Martinson: The trickiest play we’ve done together was definitely Water by the Spoonful. For the first act, two completely separate plots are going on in alternating scenes. The audience does not know how the two stories come together until the final line of the act. Our job at the directing table was quite different than the job of the actors. They were only within their reality of a given scene. They knew the backstory, which the audience didn’t know. We had to make sure that the emotional shape of the first act had a flow so that one scene led to the next, regardless of the fact that the characters in one scene were not in the next one.
Sabina Zuniga Varela and Miles Gaston Villanueva in Water by the Spoonful. Photo by Kevin Berne.
Lo: Leslie knows that I am an artist and that I’m also learning. I have a comfort level with Leslie to share my opinions or any ideas that I have and Leslie will take some of them. If she’s not looking to incorporate any of my notes, she’ll always tell me why, making it a learning experience. I’ve always found that very helpful.
Martinson: Sometimes in rehearsal you try something and think you’re being creative, but you end up having to go back to what we call “Directing 101.” Any time I’ve gone on a loop and gotten myself in trouble, I always turn to my young Padawan and say “She has to cross on her own line. Directing 101.” It becomes a learning experience for me.
Lo: With Leslie, I’m comfortable saying: “This is a stupid idea, but I need to say it out loud.”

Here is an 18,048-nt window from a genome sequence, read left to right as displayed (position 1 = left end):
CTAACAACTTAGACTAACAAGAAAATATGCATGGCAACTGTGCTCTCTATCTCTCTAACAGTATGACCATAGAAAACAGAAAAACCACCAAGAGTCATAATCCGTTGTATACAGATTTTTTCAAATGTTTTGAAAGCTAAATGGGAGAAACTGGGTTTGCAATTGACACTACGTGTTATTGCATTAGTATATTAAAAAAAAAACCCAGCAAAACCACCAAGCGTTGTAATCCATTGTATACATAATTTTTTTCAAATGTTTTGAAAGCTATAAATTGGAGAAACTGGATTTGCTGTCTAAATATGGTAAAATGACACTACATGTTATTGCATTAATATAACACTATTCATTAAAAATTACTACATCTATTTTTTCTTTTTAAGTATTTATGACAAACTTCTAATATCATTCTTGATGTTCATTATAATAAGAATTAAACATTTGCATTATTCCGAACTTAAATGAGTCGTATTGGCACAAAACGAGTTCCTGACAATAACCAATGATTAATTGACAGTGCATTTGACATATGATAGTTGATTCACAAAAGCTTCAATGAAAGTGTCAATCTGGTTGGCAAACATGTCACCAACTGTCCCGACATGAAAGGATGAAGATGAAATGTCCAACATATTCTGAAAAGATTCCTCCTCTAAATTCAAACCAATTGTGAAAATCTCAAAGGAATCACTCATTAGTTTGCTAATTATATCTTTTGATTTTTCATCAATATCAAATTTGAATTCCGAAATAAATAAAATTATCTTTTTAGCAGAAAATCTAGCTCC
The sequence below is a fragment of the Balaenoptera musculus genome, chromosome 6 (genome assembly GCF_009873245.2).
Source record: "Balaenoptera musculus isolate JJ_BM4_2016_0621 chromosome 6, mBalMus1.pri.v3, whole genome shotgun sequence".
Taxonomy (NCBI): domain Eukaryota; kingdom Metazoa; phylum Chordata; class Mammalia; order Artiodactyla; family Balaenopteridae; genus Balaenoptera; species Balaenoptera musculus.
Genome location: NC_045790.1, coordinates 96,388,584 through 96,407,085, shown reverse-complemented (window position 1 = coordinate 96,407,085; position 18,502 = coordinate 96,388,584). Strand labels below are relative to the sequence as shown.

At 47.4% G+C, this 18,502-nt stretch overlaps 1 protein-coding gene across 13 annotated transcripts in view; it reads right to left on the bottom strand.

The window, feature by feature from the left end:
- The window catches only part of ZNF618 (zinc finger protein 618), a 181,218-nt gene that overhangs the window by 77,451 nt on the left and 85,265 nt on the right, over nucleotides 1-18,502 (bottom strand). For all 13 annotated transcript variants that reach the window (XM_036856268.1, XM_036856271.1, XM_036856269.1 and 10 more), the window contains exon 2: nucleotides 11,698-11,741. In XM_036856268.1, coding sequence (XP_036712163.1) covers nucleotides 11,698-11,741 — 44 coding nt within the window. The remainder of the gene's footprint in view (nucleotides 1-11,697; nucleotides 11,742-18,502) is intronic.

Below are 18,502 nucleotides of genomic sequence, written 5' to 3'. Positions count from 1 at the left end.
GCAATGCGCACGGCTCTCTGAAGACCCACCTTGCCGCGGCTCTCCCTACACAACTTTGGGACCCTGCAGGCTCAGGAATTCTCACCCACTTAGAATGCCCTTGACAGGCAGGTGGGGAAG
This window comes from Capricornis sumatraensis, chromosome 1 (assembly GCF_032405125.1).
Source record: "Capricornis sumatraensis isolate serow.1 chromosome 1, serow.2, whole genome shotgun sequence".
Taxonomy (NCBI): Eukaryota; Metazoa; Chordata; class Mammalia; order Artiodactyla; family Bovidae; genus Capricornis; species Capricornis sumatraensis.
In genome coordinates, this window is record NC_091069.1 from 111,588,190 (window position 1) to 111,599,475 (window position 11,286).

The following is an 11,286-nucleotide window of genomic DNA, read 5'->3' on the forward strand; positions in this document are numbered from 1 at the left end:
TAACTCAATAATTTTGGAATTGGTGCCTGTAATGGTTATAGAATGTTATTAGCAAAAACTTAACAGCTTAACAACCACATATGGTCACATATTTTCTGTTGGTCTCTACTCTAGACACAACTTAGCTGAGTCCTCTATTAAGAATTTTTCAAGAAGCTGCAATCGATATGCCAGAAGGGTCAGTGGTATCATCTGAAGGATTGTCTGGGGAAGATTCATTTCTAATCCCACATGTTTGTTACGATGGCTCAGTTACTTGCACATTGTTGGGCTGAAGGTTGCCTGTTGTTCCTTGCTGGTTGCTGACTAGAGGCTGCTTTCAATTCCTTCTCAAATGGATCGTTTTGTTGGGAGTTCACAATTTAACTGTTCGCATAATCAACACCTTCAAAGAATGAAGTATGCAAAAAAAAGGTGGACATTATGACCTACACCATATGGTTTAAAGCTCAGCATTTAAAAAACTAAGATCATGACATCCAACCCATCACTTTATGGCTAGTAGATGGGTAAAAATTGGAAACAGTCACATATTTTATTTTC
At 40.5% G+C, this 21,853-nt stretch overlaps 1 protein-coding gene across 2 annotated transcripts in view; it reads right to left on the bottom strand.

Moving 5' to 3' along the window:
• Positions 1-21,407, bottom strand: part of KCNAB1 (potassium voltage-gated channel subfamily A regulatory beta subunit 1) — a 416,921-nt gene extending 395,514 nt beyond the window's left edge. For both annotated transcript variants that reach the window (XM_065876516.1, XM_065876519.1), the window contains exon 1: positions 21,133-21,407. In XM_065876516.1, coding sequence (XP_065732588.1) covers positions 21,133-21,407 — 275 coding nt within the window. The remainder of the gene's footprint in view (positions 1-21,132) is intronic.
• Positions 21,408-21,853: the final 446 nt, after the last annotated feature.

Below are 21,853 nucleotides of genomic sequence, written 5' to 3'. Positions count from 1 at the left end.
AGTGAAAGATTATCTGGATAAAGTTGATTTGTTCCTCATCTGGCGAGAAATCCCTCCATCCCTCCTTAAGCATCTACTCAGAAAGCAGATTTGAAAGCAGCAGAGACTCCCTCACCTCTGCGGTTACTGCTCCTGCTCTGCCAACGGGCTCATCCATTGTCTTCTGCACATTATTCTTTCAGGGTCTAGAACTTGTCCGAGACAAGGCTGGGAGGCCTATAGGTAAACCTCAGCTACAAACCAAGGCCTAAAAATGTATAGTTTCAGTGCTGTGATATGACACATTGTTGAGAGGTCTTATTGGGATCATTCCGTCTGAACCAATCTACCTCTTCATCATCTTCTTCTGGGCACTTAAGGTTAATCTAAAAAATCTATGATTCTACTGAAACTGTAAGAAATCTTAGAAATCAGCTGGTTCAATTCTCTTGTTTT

Martinson: And it is rarely stupid and often helpful.
Martinson and Lo in rehearsal for 2013’s Warrior Class with actors Pun Bandhu, Robert Sicular, Delia MacDougall, and the production team.
TWSV: Why is Proof relevant to today’s Silicon Valley audience?
Martinson: There’s this phrase that describes the academic fields of science: “the STEM fields.” It stands for science, technology, engineering, and mathematics. The phrase that I’m fond of is STEAM – for the power created when “Art” is added. We explore the way those other fields work through the arts. This play is about a young woman who is underestimated by everyone except her father, and now her father is not around. She knows what she knows, including her own worth, and that’s still not enough. At some point you do need validation and support from the people around you. I think the notion of being under too much pressure is rampant in Silicon Valley.
Lo: I think this is also a play that explores the difficulties of being a woman in a male-dominated field.
Martinson: I know what you mean, but I guess I have trouble calling it a “male-dominated field.” The field, mathematics, and the ideas have no gender. I remember in my high school calculus class being told by my teacher that I had “the highest grade of the girls.” This is math! Your grade is your grade! That teacher believed that he was telling me I did as well as could be expected, given that I was a girl. In Catherine’s case, she just gets ignored. The cultural bias, both about her gender, and about her schooling, is such that she simply gets neglected and ignored.